And this was a great opportunity to discuss some of our ongoing work and research as part of the DiverseNile project. It was also great to be able to hear updates from other projects as well, which covered a range of different time periods from the Pleistocene to the modern day.

Distribution of sites identified in the region (and the MUAFS concession) during the 1970s survey directed by André Vila

The keynotes were also diverse in theme, but both extremely interesting with Dr Donatella Usai focusing on life in during the Holocene on the White Nile, providing fascinating insights on this early period in Sudan (you can read more about this research and the wide range of methods used here: https://doi.org/10.1080/0067270X.2019.1691846). Johannes Auenmüller gave the Friday keynote focusing in detail on the remains of a workshop at Amara West (this also included references to a new publication on resource management and metal production which is definitely worth a read: https://doi.org/10.1016/j.jas.2023.105766). This was also a useful reminder of the fantastic resources available through the Amara West ResearchSpace website (https://amara-west.researchspace.org/resource/rsp:Start), including a whole range of material and data such as all of the excavators notebooks.

As well as specific archaeological sites or periods in Sudanese history (and prehistory), a large number of presentations focused on material science and scientific analyses. This ranged from archaeobotanical evidence (for example Mohammed Nsreldein and Simone Riehl) to the study of ancient glass (Juliet Spedding). Abdelhadi Abdellatif Salih also gave a fascinating talk on teeth mutilation in Sudan, and was able to present his research live over zoom from Khartoum.

As well as archaeological research, a number of papers focused on more recent Sudanese society including Nadir A. Nasidi on the democratisation of Shari’ah in Sudan between 1983 and 2015, and Beau Stocker on the translation of musical rhythmic traditions in Sudan and South Sudan. Mahmoud A. Emam also presented on ethnoarchaeological approaches to the study of the use and role of amulets in ancient Sudan.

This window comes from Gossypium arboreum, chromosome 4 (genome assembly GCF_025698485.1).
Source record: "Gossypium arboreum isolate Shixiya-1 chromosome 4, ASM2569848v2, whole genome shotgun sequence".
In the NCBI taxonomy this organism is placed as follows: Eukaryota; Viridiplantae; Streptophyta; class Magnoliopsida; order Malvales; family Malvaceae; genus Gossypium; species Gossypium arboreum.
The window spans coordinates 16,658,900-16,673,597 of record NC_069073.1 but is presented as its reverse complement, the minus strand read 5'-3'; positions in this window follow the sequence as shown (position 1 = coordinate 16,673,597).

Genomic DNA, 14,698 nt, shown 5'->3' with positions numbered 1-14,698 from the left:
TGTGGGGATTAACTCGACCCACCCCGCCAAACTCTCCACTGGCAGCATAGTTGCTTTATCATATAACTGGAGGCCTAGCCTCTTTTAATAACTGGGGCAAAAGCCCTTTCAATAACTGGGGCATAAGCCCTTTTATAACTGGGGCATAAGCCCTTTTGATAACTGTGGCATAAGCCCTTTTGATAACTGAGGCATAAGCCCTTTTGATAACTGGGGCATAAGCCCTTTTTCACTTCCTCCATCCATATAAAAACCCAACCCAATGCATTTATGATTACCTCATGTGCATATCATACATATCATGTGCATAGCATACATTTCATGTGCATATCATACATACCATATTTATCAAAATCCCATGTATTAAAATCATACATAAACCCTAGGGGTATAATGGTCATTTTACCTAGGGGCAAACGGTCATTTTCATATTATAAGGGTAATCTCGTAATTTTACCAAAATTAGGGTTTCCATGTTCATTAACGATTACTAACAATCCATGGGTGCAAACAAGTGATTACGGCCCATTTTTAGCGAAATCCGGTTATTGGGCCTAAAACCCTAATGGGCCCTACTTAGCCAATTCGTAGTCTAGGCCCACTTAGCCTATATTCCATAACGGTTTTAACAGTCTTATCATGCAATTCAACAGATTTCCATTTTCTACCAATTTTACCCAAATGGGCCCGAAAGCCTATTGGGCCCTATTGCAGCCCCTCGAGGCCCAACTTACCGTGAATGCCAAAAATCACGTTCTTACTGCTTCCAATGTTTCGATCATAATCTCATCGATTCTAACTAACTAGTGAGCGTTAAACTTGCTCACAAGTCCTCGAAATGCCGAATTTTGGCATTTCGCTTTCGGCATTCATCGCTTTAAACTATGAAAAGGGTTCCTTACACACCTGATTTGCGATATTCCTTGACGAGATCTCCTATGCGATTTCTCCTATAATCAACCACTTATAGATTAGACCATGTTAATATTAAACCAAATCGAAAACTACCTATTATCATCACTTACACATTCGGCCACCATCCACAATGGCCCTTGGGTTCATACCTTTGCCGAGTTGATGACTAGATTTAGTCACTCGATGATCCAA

A number of papers also addressed the importance of ongoing conservation and preservation, this included the Italian Mission at Jebel Barkal (presented by Francesca Iannarilli) who, in part, discussed restoration work on the Palace of Natakamani and future plans for the preservation of monuments in the area. A talk in the final session of the conference (delivered by Abdelrhman Fahmy) focused specifically on new developments in the protection of archaeological lime mortar.

The conference was nicely wrapped up with a visit to the National Archaeological Museum in Naples and their Egyptian and Roman galleries. I would like to take the opportunity to thank all of the organisers, Samantha Tipper, Sofia Kakembo, Elena D’Itria, Gilda Ferrandino, Francesco Rega, and Marco Baldi, for a fascinating and very well organised conference.

The ongoing situation in Sudan were of course raised by most speakers and attendees of the conference, with all hoping for a swift resolution to the conflicts. With the organisers stating in their opening address that they hoped this conference and research on the archaeology of Sudan would be taken as a sign of ongoing support.

On behalf of the DiverseNile project I would also like to extend our ongoing support to the people of Sudan at this time, and our hopes for democratic civilian rule in the country.